This week’s Courier Herald column:
Last week was a rough one for many longtime Georgia Republicans. Ted Cruz suspended his quest to be the Republican nominee for President, all but ensuring Donald Trump will arrive in Cleveland with well more than the 1,237 votes needed for nomination. Governor Nathan Deal vetoed a “campus carry” bill that would have allowed 21-year-old college students to carry guns in some places on Georgia’s college campuses. And that was just 3 hours of Tuesday.
A popular GOP Governor vetoing a bill that expands gun rights in the face of an earlier veto of a bill dealing with religious freedom has many Republicans are down right angry. Of course, the entire theme of the 2016 election cycle has been one of anger.
The new headlines from the home front won’t do much to quell the fires of anger from those lighting torches who are ready to storm the GOP gates – or at least vote anti-incumbent during primaries in a couple of weeks. There’s little that can be done with the currencies of logic and reason to extinguish burning blind rage.
It was bad enough when the GOP base thought the Governor had attacked God himself with the veto of the religious freedom bill. But when he doubled down with the veto of campus carry legislation, many felt he was going after their religion.
The Governor has two major advantages on his side as we gaze upon the precipice of unprecedented intra-party civil war in Georgia Republican political circles. His tenure as an elected official has long been a determined fate. He is term limited in his role for another two years, and has stated he has no intentions to run for another office. His only remaining judgement will be by history and his maker, and that’s something he doesn’t need to win a 24-hour news cycle in order to handle.
The other is time. The seven months remaining between now and when he stands before the legislature to provide the State of the State address at the beginning of the next meeting of the general assembly will contain a national partisan debate that should take some energy of angry Republicans and redirect it toward Hillary Clinton and a newly confident progressive agenda that is proudly veering toward socialism.
Embedded in the advantage of time is the fact that blind rage is hard to maintain at a fever pitch. If and when that fever breaks, there will be an opening once again for logic and reason. When that time comes, the advantage switches back to Governor Deal.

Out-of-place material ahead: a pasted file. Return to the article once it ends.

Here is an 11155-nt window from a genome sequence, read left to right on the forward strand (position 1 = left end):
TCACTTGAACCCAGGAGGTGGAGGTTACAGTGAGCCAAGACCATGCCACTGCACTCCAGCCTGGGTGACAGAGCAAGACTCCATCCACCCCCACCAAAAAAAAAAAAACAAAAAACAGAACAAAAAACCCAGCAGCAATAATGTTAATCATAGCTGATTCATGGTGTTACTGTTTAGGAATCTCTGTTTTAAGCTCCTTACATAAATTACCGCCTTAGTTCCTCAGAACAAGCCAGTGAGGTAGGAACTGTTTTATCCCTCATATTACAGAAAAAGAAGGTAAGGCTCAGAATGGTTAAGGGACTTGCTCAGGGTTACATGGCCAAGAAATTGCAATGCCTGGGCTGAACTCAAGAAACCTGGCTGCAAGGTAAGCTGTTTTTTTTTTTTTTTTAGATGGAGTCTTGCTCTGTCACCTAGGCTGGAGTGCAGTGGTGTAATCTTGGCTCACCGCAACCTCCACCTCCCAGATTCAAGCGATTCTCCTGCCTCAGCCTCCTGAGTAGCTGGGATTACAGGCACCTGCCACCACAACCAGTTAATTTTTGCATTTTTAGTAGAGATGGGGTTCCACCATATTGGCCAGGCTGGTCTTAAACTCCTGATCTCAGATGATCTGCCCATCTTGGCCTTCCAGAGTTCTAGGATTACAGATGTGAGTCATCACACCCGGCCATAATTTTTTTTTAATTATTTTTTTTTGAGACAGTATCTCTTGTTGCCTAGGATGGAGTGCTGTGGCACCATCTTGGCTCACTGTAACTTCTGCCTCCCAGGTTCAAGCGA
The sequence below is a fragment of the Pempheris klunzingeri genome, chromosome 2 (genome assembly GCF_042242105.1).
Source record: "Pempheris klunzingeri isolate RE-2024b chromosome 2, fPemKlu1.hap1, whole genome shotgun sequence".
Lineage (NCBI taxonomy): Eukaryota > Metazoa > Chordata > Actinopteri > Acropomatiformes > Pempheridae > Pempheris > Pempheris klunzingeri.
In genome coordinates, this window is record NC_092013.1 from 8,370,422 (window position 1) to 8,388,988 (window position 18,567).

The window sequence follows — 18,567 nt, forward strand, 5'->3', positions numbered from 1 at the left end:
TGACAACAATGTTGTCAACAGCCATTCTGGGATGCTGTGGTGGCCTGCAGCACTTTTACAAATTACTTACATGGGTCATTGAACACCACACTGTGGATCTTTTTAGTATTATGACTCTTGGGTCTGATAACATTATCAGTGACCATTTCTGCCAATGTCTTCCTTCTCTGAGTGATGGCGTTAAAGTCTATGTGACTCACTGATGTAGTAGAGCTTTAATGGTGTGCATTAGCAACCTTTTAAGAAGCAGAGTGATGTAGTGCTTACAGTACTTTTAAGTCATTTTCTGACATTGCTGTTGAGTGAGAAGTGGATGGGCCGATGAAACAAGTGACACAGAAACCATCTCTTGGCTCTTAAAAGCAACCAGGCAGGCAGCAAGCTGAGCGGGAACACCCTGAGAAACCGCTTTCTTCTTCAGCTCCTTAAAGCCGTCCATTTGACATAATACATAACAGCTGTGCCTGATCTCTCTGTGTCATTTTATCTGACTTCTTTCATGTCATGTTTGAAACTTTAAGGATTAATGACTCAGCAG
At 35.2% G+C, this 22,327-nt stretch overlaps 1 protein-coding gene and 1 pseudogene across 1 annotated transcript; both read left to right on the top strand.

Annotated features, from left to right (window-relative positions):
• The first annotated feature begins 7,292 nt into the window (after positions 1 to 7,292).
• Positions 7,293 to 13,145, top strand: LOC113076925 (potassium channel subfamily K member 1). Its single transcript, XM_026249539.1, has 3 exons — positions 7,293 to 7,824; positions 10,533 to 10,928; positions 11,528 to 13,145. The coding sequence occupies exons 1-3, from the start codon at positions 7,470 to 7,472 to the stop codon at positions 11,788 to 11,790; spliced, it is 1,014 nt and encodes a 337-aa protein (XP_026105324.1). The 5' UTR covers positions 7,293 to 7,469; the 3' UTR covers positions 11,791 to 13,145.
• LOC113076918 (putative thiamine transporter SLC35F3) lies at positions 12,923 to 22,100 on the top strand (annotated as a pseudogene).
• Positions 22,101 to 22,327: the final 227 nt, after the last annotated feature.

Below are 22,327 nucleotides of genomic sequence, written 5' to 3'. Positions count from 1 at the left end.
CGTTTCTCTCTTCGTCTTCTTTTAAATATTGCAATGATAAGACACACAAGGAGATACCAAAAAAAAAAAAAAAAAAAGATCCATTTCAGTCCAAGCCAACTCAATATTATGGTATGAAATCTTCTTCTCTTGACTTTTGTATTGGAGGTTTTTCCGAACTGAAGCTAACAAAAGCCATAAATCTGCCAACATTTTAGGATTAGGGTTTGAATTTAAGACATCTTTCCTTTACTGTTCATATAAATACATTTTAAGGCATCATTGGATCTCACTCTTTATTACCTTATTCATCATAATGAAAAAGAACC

The coming storm from the national level to curtail the Second Amendment will make the negotiation in Georgia look almost silly by comparison. Georgia’s gun advocates who are currently claiming treason may want to look at the fight coming in DC, and decide if the Governor they have is a needed ally against the President they’re likely to get.
For those that read that statement and dismiss it on a stand of principle, one may ask them to look at the bill that was vetoed. The bill specifically prohibited guns in dorms, frat houses, and sporting events. The Governor wanted those exemptions extended to on campus day care centers and student disciplinary hearings. Which exemption covers the the vast majority of students (and a general public likely to come in contact with students who are packing)?
To paraphrase the old joke, we’ve already established the squishy compromise of principle. Now the Governor is just negotiating the price.
The same is true with a potential religious freedom bill. The Governor has made clear he would sign (and much of today’s opposition would accept) the provisions of this year’s “Pastor Protection Act” that shields religious ceremonies from government intrusion. It is the double talk by some of the religious freedom bills’ sponsors that is causing the confusion. They continue to tell critics the bill has nothing to do with commerce (i.e, baking cakes for gay weddings) while soaking up adulation from the professional evangelical class who is demanding the same bill be passed for that reason. No bill will be signed by this governor until the language matches the sponsor’s claims, and they are honest with those cheering them along about what the bill does – and more importantly, does not do.
In the interim, the Governor will be a convenient punching bag for some. In the longer term, he retains a veto pen for two more years. Perhaps extensive use will not be necessary however. A bitter, national partisan election may be the prescription needed to break the fever.